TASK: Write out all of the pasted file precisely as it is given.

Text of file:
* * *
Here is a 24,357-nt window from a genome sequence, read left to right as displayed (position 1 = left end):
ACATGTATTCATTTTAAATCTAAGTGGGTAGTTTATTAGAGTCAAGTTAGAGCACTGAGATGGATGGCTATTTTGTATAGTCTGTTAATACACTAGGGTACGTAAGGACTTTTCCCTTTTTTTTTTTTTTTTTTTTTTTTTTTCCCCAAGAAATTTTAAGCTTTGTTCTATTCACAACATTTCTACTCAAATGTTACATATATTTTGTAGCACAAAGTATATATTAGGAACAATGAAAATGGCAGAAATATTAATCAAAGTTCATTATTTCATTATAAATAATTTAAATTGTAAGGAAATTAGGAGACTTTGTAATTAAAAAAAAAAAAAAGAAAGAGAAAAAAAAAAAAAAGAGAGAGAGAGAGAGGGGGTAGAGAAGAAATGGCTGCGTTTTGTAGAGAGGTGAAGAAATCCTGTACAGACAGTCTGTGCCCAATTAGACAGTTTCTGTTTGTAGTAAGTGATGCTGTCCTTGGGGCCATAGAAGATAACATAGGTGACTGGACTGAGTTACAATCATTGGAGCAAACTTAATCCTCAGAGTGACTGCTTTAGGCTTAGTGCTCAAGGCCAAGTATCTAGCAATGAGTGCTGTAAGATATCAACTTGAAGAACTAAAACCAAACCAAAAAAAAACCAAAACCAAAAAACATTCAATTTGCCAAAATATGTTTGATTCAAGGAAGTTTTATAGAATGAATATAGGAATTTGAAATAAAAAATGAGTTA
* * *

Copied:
Here is a 24,357-nt window from a genome sequence, read left to right as displayed (position 1 = left end):
ACATGTATTCATTTTAAATCTAAGTGGGTAGTTTATTAGAGTCAAGTTAGAGCACTGAGATGGATGGCTATTTTGTATAGTCTGTTAATACACTAGGGTACGTAAGGACTTTTCCCTTTTTTTTTTTTTTTTTTTTTTTTTTTCCCCAAGAAATTTTAAGCTTTGTTCTATTCACAACATTTCTACTCAAATGTTACATATATTTTGTAGCACAAAGTATATATTAGGAACAATGAAAATGGCAGAAATATTAATCAAAGTTCATTATTTCATTATAAATAATTTAAATTGTAAGGAAATTAGGAGACTTTGTAATTAAAAAAAAAAAAAAGAAAGAGAAAAAAAAAAAAAAGAGAGAGAGAGAGAGGGGGTAGAGAAGAAATGGCTGCGTTTTGTAGAGAGGTGAAGAAATCCTGTACAGACAGTCTGTGCCCAATTAGACAGTTTCTGTTTGTAGTAAGTGATGCTGTCCTTGGGGCCATAGAAGATAACATAGGTGACTGGACTGAGTTACAATCATTGGAGCAAACTTAATCCTCAGAGTGACTGCTTTAGGCTTAGTGCTCAAGGCCAAGTATCTAGCAATGAGTGCTGTAAGATATCAACTTGAAGAACTAAAACCAAACCAAAAAAAAACCAAAACCAAAAAACATTCAATTTGCCAAAATATGTTTGATTCAAGGAAGTTTTATAGAATGAATATAGGAATTTGAAATAAAAAATGAGTTA